The Indian tribes of California are in a degraded and miserable condition. The most numerous are the Shoshonee, the Blackfeet, and the Crows. Many of them have been brought to a half civilized state, and are employed at the different ranches. But those in the neighborhood of the Sierra Nevada are untamable, treacherous, and ferocious. They wander about, for the most part going entirely naked, and subsisting upon roots, acorns, and pine cones. Since the discovery of the gold, they have acquired some knowledge of its usefulness, but no clear conception of its value, and they part with their gatherings for whatever strikes their fancy, without much hesitation in bargaining with dealers. They are generally of medium stature, dark skin and hair, (which grow low down over their foreheads,) with ugly countenances, devoid of any intellectual expression, and are immeasurably inferior to the Indians east of the Rocky Mountains, and those of the Atlantic States. Soon after the discovery of the placers, the Indians displayed their hostility by attacking straggling miners, and, growing bolder, committed serious depredations in the neighborhood of the mines furthest advanced towards the Sierra Nevada; at length, the murder of a number of Oregonians led to a destructive warfare between the whites and Indians. It happened that six men of a clan were out “prospecting,” (exploring,) on the Middle Fork, and when they had penetrated a deep canon, (gulf,) a party of some forty Indians attacked them from the heights above. Unsuspicious of an ambuscade, the explorers had left their arms at some distance, and a flight of arrows among them was the first intimation...

Biographical Sketch of Luther C. Challis

Perhaps Luther C. Challis, nearly forty years a citizen of Atchison, is best known as a pioneer railroad man. He was born in New Jersey January 26, 1829, and for some years before moving West was engaged in business in Philadelphia and Boonville, Missouri. In 1855 he located in Atchison and joined his brother as one of the first merchants of that town. He afterward became a banker, and maintained a profitable ferry across the Missouri River until the building of the bridge in 1875. Mr. Challis was elected to a seat in the Territorial Council of 1857-58, made vacant by the resignation of Joseph P. Carr in January, 1858. He is generally conceded to be the father of the Central Branch of the Union Pacifie Railroad, having framed the bill to authorize its construction, secured its passage, and negotiated the treaty with the Kickapoo Indians for securing its right-of-way through their territory. Mr. Challis was also one of the incorporators of the Atchison & St. Joseph Railway, the first railroad built in the state, and one of the founders of the Atchison, Topeka & Santa Fe. He died in Atchison, July 26,...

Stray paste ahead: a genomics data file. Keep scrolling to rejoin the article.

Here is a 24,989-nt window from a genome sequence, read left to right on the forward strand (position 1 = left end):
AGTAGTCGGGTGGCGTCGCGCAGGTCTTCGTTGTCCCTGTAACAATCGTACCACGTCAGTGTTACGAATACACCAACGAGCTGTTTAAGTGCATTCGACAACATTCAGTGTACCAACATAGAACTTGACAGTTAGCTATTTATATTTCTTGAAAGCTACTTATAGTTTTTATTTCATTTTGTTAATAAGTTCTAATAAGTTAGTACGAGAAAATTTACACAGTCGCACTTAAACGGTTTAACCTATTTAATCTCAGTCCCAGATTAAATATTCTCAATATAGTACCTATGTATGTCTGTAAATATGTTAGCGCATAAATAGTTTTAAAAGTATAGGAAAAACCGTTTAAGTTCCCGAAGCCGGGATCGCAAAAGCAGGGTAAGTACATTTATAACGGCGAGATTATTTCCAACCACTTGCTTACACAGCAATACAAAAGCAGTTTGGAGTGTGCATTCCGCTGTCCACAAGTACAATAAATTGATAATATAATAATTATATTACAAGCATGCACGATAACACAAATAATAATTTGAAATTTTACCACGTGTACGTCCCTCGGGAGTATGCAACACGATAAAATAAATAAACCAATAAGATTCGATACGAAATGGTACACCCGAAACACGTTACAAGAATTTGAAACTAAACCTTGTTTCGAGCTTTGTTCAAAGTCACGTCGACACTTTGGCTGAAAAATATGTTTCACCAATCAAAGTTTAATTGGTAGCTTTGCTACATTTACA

Biography of William F. M. Arny

Kansas has produced no more eceentric, generous or beloved character than William F. M. Arny. Although not a native of the state, he was a son in all that stands for its independence and humanity. He was born in the District of Columbia, March 6, 1813, and after graduating from Bethany College, West Virginia, acted for a time as secretary for Alexander Campbell the famons Disciple preacher. At the age of twenty-eight he was on intimate terms with all of the leading men of the nation, especially with such as Abraham Lincoln and others of force and originality. In 1850 Mr. Arny settled in McLean County, Illinois; was active in the organization of the republican party, and in 1856 was a committeeman in that state appointed to raise money to settle Free State men in Kansas. In that year he made a trip of investigation to the territory, and its condition so appealed to him that in the spring of 1857 he settled in Anderson County. The people of Kansas, who had come thither to stay and build a real commonwealth of equals, accepted William F. M. Arny as a valuable accession to their forces, electing him both to the Leavenworth constitutional convention of 1858 and the House of Representatives of the First State Legislature, which assembled with the outbreak of the Civil war. At that time he was also closing his faithful stewardship of the relief fund and the goods entrusted to him in behalf of the sufferers from the grasshopper plague of 1857. He had been elected a delegate to the Grasehopper Falls convention soon after coming...

Hirsh, Naome Mrs. – Obituary

Enterprise, Wallowa County, Oregon Mrs. Naome Hirsh passed away at the home of her daughter, Mrs. A.E. Clawson, with whom she had made her home for the past three years. Mrs. Hirsh has been an invalid for years and Sunday morning, October 10th, suffered a paralytic stroke which foretold the close of her sixty-eight years of life. She lived at Santa Fe, New Mexico, with a daughter previous to coming to Wallowa County. She also has a son living at Wabash, Indiana, and a daughter at Fargo, N.D. The body was sent to Wabash for interment, Wednesday, accompanied by A.E. Clawson. Wallowa County Reporter, Wallowa County, Oregon, October 14,...